Remember the game, Operation? Using tweezers, a player has to pull out the white plastic game pieces representing different but well known health risks. If the tweezers hit the side then the man’s red nose blinks and a buzzer sounds.
Remember the pencil you had to pull out of the man’s wrist? The injury was called writer’s cramp. But there are actually many more common health concerns when it comes to writing. Aches and pains in the neck, shoulder, back, arms, fingers – all from over use and abuse. The basic message is: sit right, take breaks, and listen to your body. Christina Katz covers Staying Healthy in this week’s ezine, The Prosperous Writer.
But I want to talk about a different kind of health.
After reading Elana’s post on fear, and then reading Casey’s post on fear, and then reading all the writers chiming in not only to encourage but express their own fears and self-doubts, it made me realize something.
Almost all writers/artists experience fear and stress. It comes part and parcel with being a writer. And I think it’s wonderful when writers share these kind of emotions on their blogs, because it helps us realize we’re not alone. Helps me realize I’m not alone.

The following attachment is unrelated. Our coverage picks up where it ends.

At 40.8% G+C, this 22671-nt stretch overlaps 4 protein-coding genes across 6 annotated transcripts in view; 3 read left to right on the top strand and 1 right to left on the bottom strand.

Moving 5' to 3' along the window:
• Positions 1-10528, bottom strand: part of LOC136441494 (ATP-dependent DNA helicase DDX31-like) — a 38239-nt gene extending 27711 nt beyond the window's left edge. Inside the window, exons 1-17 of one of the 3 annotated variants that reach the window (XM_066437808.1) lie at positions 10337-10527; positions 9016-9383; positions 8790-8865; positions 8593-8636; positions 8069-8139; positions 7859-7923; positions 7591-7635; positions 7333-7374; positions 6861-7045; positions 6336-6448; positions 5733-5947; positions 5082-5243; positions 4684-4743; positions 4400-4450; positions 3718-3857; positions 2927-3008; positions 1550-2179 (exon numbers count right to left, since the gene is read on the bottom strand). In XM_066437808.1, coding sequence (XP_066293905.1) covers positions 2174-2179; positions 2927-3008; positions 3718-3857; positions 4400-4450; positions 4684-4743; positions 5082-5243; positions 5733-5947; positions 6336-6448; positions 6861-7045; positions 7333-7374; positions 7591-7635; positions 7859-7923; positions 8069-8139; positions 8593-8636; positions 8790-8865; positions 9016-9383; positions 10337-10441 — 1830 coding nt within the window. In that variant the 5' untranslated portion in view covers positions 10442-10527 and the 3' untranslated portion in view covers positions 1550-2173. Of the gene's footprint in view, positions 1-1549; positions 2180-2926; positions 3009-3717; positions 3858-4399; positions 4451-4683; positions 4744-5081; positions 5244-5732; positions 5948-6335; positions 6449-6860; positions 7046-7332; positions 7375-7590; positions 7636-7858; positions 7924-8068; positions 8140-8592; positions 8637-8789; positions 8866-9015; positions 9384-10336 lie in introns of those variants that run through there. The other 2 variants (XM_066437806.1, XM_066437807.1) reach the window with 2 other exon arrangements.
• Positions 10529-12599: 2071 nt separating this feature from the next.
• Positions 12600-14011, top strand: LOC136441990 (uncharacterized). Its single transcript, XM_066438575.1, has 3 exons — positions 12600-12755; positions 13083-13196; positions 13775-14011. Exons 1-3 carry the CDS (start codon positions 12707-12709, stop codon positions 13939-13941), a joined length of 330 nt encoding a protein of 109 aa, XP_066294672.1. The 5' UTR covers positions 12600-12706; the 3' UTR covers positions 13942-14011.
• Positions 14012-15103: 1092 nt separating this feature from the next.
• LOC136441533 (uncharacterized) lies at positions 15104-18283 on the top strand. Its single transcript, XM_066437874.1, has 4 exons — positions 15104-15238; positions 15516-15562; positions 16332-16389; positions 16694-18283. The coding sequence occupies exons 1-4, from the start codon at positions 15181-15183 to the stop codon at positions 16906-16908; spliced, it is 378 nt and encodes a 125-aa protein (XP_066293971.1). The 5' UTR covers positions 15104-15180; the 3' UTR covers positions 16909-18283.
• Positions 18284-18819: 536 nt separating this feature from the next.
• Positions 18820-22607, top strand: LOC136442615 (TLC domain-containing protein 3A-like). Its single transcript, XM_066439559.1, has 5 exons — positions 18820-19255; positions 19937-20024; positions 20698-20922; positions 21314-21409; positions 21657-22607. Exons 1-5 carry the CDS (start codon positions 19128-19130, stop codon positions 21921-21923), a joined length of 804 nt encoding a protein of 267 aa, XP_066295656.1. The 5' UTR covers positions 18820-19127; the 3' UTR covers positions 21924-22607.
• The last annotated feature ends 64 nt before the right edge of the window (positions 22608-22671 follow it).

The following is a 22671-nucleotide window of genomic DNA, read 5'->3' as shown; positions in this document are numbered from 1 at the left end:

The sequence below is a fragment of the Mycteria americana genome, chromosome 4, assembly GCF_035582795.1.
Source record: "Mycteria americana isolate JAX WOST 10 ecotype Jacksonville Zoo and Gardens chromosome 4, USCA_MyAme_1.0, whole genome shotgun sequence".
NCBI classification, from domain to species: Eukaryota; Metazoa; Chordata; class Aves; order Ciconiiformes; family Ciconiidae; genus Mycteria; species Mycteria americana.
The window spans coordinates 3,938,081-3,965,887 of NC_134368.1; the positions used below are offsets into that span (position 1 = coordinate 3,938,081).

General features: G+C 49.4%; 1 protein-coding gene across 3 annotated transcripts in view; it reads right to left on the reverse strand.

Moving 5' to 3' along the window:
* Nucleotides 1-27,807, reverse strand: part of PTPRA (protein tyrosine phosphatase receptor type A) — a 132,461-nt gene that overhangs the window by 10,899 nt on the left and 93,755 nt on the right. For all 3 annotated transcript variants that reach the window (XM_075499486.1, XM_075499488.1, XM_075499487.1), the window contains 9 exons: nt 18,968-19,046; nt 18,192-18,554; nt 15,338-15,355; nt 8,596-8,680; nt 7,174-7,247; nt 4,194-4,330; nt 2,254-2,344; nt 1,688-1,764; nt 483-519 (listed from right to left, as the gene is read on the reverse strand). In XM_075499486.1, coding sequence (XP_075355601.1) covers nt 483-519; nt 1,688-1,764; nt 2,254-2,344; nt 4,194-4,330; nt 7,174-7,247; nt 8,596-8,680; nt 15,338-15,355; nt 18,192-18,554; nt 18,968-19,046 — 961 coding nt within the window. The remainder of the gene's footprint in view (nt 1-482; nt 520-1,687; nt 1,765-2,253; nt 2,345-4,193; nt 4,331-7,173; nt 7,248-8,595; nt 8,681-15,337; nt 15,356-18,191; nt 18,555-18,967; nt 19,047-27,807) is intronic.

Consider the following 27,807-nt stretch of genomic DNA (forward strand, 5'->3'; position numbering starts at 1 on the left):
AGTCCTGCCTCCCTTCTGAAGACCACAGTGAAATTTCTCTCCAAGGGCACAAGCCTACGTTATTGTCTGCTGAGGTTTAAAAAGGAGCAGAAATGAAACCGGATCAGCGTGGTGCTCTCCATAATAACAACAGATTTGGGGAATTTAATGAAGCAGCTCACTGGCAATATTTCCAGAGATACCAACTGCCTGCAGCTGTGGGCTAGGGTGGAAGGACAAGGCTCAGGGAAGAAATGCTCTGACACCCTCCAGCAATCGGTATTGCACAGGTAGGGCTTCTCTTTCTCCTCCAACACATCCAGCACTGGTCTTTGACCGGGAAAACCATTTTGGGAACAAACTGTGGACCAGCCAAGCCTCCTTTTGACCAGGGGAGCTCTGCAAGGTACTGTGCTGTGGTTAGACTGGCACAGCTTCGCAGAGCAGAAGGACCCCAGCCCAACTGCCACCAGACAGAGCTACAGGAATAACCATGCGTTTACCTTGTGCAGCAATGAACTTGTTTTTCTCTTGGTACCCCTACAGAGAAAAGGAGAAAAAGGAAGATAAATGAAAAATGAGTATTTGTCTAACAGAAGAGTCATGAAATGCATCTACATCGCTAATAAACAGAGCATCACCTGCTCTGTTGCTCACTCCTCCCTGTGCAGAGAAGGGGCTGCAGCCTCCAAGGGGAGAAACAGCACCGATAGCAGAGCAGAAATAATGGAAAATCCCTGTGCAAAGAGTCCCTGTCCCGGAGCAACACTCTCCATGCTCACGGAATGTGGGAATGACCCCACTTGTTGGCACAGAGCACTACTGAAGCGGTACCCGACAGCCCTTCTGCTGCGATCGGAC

But we can’t let these emotions rule our life or our writing, or we’re not going to make it very far. We all experience the ups and downs. Our emotional health affects our physical health.
Then I read this article on laughing. And I realized that I can’t give in to the negative thoughts. Somehow, I have to fight them. Express them and then let them go.
And then I read this encouraging post by Jody Hedlund. When I’m down, I can’t give into it. I must pull myself out of the miry clay, the pit of despair, the fear that binds – and I must persevere with hope and faith.
My faith in God plays a big part in how I deal with negative emotions. But it’s not the only way. Sometimes, I eat girlscout cookies. Sometimes, I talk with friends. Sometimes, I cry. Sometimes, I just push forward and keep writing and living.
How do you pull yourself out of negative thought patterns? How have you found hope when dealing with disappointment, stress, or fear?